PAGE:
Robin van Persie’s altruistic style has seen him become a focal point of Arsenal’s attacking play by creating chances and space for others.
There is a lot of Robin van Persie love on this blog at the moment and if he hadn’t quite settled in his new role at the club, he has now. Now playing in the middle of an interchangeable front three (that is in theory they should be able switch positions quite seamlessly), he has become an vital cog in new mechanism of the side.
Without sounding like a broken record, van Persie’s role is that he drops deep and allows midfielders, and occasionally centre backs, to break from deeper positions and contribute to goalscoring chances. And with 13 different goalscorers already this season, it is safe to assume the tactic is so far a success. “He has such a short technique that he can bring other players in,” said Wenger. “We play with plenty of offensive players, so it is important you have somebody up front who can make a short control or a short pass. There is no better player than Robin at that.”
In the league, van Persie has created 25 opportunities for team mates this season, more than any other player in the Premiership while direct assists equal to four in the league. But the Dutchman will agree the one blotch on his copy book is that with the amount of chances he has had (28), he should have converted more of them. The defeat to Manchester City this month (September) was his first goal and soon followed that up with a similarly well taken goal against a hard-working Fulham side. He was the key ingredient in the Champions League tie against Olympiakos and then by switching to a more orthodox striker, bagged a simple tap in. It is Wenger’s hope that van Persie can successfully marry his link up play and that of a genuine goalscorer, something the player himself admits he can work improve upon.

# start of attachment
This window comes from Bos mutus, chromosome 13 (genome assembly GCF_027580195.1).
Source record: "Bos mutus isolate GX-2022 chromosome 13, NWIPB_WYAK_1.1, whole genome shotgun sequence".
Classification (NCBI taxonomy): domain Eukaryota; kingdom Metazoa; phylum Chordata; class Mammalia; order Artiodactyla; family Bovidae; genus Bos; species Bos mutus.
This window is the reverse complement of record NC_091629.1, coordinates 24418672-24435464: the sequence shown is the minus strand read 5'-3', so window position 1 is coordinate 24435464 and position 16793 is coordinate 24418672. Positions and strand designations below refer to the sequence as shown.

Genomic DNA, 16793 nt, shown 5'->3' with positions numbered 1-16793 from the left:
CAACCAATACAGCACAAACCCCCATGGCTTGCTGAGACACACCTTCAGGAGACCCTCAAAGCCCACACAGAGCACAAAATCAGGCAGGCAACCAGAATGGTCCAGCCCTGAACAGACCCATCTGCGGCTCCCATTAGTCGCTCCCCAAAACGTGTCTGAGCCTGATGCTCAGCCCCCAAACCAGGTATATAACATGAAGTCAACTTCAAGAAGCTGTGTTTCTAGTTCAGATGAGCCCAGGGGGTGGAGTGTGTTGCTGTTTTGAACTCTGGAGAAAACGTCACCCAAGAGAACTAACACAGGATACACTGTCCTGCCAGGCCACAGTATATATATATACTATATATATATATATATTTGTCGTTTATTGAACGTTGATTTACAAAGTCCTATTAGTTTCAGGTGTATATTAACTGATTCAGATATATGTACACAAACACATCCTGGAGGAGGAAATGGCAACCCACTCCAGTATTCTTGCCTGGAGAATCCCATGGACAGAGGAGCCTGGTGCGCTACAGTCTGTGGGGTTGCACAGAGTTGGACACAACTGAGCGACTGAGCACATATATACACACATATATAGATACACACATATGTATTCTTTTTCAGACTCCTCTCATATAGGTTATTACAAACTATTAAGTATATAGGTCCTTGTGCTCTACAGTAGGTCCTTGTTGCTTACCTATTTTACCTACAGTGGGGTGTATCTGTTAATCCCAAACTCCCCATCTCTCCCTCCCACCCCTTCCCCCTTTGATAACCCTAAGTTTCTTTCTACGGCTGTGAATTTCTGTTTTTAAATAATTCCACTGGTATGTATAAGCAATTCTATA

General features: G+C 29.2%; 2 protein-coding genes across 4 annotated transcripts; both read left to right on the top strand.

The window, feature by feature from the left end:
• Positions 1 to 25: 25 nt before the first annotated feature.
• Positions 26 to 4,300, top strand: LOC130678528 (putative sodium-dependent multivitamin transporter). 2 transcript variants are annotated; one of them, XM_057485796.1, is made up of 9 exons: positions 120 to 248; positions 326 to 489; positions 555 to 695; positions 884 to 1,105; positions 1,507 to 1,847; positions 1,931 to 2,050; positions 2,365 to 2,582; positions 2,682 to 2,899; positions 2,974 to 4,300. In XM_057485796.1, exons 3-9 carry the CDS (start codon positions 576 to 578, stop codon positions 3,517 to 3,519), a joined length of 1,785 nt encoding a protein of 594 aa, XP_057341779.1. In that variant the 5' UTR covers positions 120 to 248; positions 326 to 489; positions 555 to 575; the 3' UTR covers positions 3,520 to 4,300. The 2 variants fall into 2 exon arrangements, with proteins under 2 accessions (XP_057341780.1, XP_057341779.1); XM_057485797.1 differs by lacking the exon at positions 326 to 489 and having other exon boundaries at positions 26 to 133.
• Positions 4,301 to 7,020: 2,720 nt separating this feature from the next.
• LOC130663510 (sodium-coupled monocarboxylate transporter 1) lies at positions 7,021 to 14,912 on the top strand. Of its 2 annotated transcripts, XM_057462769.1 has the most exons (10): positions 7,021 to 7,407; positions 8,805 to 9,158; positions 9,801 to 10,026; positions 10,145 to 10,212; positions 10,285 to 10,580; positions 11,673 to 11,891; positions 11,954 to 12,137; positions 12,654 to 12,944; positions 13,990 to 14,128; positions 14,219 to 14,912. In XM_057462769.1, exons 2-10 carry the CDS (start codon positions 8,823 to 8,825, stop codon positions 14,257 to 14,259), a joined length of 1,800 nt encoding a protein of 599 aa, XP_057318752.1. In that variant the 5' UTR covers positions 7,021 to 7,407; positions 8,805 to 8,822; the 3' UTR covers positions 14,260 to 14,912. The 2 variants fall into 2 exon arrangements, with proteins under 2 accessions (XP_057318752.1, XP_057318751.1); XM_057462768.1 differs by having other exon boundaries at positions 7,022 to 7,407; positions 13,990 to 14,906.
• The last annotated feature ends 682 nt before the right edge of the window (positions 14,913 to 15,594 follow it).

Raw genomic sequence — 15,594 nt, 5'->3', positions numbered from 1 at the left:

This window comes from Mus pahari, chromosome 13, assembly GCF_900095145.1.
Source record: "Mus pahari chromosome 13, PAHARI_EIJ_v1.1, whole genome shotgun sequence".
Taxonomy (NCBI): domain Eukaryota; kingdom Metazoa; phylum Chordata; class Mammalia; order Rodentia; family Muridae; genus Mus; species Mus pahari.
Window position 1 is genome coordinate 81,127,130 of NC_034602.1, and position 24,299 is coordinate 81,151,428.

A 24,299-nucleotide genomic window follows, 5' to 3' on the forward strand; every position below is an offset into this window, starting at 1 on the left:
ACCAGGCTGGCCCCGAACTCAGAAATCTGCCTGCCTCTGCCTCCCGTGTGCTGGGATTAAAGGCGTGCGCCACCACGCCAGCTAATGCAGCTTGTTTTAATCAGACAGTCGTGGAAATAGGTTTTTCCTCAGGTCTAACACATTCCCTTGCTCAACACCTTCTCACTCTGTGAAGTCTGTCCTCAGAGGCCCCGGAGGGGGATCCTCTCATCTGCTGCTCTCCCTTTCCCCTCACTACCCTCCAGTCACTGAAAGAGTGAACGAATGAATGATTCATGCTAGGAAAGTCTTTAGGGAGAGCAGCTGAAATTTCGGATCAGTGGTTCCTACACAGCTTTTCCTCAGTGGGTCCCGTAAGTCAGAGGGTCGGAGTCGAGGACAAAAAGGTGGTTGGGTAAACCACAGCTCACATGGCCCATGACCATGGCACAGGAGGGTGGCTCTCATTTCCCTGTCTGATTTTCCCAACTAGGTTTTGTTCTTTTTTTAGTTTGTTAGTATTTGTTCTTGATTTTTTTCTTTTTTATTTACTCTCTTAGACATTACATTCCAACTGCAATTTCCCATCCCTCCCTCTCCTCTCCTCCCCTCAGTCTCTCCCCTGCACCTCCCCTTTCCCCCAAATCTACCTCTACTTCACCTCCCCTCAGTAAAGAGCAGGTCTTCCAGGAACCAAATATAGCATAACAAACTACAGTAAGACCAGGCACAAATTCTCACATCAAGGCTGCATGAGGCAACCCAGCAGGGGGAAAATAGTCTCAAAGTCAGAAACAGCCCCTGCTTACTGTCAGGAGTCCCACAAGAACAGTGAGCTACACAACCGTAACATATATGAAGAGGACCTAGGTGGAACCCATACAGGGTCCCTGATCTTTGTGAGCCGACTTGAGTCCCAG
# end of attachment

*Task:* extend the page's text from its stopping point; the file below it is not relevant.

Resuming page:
And Arsene Wenger is ultimately hoping the change in thinking will bring more variety to the side especially in the face of teams who park the team bus in front of the box. Fabregas, and Arshavin in particular are detailed to get closer to van Persie and play around him while Walcott, Bendtner or Eduardo, whoever plays there can pose more problems by getting behind the defence or in the case of the big Dane, use his directness and height against the smaller full back. “When you play with Arshavin you are never on your own, when you play with Theo Walcott you are never on your own,” Wenger told The Daily Telegraph. “Playing with strikers depends on the support you will get from the rest of the team. I believe that we work on that, you know? That he (van Persie) gets quick support and he needs people around him because he’s a combination player, more than a physical player. That’s why the distances within our side are important, that he’s not isolated.”